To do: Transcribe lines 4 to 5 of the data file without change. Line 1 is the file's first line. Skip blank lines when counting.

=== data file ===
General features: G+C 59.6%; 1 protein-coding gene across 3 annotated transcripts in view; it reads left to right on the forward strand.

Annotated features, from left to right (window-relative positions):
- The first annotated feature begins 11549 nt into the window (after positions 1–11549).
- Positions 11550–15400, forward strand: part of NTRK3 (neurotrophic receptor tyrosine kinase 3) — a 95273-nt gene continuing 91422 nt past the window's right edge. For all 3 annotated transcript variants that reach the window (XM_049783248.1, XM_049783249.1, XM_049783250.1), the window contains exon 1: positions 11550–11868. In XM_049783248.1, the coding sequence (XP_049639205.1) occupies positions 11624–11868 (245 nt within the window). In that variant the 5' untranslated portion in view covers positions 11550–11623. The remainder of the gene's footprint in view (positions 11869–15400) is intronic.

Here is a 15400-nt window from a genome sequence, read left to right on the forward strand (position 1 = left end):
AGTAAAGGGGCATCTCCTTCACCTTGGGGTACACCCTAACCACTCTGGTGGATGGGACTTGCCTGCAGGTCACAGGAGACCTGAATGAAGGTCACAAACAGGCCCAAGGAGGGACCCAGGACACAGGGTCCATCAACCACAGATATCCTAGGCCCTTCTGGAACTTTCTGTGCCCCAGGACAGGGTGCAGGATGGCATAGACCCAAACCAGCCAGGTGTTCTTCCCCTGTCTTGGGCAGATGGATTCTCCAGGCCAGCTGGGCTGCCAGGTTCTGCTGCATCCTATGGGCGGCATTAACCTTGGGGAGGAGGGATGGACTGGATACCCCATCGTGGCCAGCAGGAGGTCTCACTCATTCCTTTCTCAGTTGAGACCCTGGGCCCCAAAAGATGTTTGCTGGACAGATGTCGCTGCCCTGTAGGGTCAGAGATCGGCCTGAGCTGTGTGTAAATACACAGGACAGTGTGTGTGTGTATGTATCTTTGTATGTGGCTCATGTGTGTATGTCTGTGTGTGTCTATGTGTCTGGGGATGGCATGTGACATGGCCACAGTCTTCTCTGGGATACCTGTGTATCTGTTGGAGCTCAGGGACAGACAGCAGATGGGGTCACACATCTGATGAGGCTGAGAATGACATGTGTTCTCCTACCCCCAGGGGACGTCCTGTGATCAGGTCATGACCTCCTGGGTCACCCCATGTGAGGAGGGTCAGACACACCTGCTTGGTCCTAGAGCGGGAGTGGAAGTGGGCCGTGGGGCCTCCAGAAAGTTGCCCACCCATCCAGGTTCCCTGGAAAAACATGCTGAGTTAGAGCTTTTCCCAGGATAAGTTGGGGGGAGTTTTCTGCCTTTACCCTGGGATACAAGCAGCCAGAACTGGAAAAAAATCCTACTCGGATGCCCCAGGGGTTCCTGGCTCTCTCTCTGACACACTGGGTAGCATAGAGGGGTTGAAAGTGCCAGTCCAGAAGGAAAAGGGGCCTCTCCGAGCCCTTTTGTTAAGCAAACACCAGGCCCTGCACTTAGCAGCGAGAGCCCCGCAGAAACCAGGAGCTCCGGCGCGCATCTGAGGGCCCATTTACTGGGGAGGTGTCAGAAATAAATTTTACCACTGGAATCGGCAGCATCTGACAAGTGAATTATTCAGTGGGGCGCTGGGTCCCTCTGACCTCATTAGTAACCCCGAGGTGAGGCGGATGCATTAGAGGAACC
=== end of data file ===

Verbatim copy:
- Positions 11550–15400, forward strand: part of NTRK3 (neurotrophic receptor tyrosine kinase 3) — a 95273-nt gene continuing 91422 nt past the window's right edge. For all 3 annotated transcript variants that reach the window (XM_049783248.1, XM_049783249.1, XM_049783250.1), the window contains exon 1: positions 11550–11868. In XM_049783248.1, the coding sequence (XP_049639205.1) occupies positions 11624–11868 (245 nt within the window). In that variant the 5' untranslated portion in view covers positions 11550–11623. The remainder of the gene's footprint in view (positions 11869–15400) is intronic.

Here is a 15400-nt window from a genome sequence, read left to right on the forward strand (position 1 = left end):